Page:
The Federalist Society Convention: Inside Washington’s REAL Nerd Prom

For conservative and libertarian lawyers, the Federalist Society’s annual convention in Washington is the unrivaled social event of the year: a nationwide class reunion, plus prom, plus the Oscars—with after-parties‚ all rolled into one. And it goes on for three days, starting today.

But amid all this socializing and speechifying, the Society works each year to assemble roughly 20 thoughtful panel discussions or debates centered around the convention’s overarching theme. And the Society tends to choose that theme carefully, to speak to the most pressing constitutional question of the day.

The Society’s original national conference for students, in Reagan’s first term 25 years ago, was titled “A Symposium on Federalism.” Its first convention for lawyers, in 1987, was titled “Changing the Law: The Role of Lawyers, Judges, and Legislatures”—a fitting pick for a conference held the year after Justice Scalia’s appointment to the Supreme Court (and the same year as Judge Bork’s failed nomination to the Court). In 2000, as the nation awaited the outcome of the Bush vs. Gore lawsuits, the conference centered on “The Presidency.”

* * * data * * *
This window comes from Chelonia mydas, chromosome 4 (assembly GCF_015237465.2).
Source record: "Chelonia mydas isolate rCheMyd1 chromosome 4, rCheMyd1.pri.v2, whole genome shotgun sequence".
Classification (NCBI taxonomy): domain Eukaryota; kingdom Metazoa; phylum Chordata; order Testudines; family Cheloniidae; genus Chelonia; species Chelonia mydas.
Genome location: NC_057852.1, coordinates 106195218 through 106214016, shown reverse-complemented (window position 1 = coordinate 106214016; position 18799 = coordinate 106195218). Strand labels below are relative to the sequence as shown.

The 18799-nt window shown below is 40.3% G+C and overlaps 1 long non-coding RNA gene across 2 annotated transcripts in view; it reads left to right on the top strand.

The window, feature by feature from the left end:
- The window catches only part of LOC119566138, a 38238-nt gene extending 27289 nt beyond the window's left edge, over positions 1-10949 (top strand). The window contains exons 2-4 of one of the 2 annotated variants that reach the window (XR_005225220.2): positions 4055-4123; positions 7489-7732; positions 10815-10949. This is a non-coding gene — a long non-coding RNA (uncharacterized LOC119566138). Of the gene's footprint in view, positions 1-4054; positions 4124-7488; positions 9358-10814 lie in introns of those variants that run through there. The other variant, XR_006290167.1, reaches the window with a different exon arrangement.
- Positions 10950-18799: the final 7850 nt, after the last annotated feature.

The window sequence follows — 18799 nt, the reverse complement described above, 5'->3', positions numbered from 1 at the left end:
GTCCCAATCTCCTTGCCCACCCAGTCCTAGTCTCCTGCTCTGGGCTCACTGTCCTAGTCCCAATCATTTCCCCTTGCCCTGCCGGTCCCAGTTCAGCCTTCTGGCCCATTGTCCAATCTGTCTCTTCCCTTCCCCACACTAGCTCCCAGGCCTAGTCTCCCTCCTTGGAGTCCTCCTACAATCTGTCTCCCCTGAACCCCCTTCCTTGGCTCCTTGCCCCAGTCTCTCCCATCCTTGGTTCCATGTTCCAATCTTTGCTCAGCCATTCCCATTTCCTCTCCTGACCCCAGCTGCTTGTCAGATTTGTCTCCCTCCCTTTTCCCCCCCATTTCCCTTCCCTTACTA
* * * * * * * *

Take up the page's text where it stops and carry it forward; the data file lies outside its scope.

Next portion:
More recently, in 2015, the Federalist Society focused its conference on “The Role of Congress.” It coincided with the Society’s launch of a broader intellectual project on Congress’s constitutional powers and duties, titled “The Article I Initiative.”

This year the Federalist Society seems to have a similar goal in mind. Because the national lawyers convention’s overarching theme—“Administrative Agencies and the Regulatory State”—reflects the Society’s latest major intellectual venture: “The Regulatory Transparency Project.”

The Regulatory Transparency Project began quietly in 2016, by assembling groups of lawyers and scholars focused on particular subjects of regulation—such as business competition, health care, financial services, and intellectual property. Each group meets to discuss regulations in need of reform or repeal, debate possible reforms, and ultimately produce white papers on the issues. The Project started publishing its first reports this summer.

Read more of this The Weekly Standard article by Adam J. White by clicking here.

Photo: Astrid Riecken For The Washington Post via Getty Images